I don’t believe the reasons given for those project closures.

Renewable electricity generation, for example, windpower, produces electricity more cheaply than conventional generation, like coal, oil, gas and nuclear and brings the electricity price down for all forms of generation. This is because, once installed, a wind energy converter say, requires no fuel, and requires only a small amount of maintenance work. Electricity is produced continually (when the wind blows) at little (or no) extra marginal cost. Contrastingly, all other forms of electricity generation - nuclear, gas, coal and oil based power stations - require a constant supply of fuel and the associated labour required to deliver the fuel and to maintain the equipment.  

This can be confirmed to some extent, by taking a look at what is happening to electricity prices in Germany.
Europe's second largest electricity producer by capacity, RWE, has moaned that power prices are too low. The price of electricity has dropped there, it is said (The LEX Column, FT August 15), because of the excess capacity on the German electricity market, partly caused by the nationwide switch to renewables. The price of electricity in Germany has reached a seven year low at Euro 34 per MWh. That is significantly below the current electricity price in the UK. To compare this with the UK, the forecast UK baseload electricity price for October rose to £46.55 per MWh today according to the above quoted FT article (September 05).  
'Excess' renewables capacity is forcing RWE, as an operator of both renewables and also of conventional power generation, to close its (more expensive) conventional capacity when it has to choose as a result of dropping electricity demand (or lots of excess electricity due to high winds). The result is that the electricity price drops at these times when generation of electricity exceeds demand.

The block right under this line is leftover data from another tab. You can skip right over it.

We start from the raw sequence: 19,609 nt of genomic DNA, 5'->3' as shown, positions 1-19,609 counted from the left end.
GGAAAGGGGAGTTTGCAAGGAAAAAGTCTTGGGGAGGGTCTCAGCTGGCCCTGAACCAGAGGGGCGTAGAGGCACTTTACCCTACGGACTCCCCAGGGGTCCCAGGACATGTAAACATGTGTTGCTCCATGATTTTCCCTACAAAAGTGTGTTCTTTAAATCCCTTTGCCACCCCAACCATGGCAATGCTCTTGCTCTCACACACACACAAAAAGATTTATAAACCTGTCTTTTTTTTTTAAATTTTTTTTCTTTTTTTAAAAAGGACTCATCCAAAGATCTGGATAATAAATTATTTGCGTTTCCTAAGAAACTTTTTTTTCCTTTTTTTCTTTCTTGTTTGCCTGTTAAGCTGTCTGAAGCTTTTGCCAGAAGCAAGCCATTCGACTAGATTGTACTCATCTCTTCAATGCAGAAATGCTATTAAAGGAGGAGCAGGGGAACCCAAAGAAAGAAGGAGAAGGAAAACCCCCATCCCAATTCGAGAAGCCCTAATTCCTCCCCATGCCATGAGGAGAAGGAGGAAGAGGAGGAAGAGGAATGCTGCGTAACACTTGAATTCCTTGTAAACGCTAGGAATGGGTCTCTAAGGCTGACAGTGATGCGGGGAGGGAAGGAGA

I believe that this underlines the primary reason for those closures listed above. Renewable generation brings the price of electricity down. Not just down for renewable electricity, but for all electricity, whether generated by nuclear, coal, oil, gas or wind turbines. Having more and more renewables generating electricity is not good for companies heavily invested in fossil and nuclear. If their prices have to drop, so do their profits from huge investments in conventional power.
In the UK, a contrasting phenomenon shines a little more light on the nature of renewable electricity and the politics surrounding it.
Rather than an energy company, as in Germany, moaning about low energy prices, a national newspaper bleats here about how 'A windfarm has been paid £11 million not to produce electricity'  (Sunday Telegraph August 24).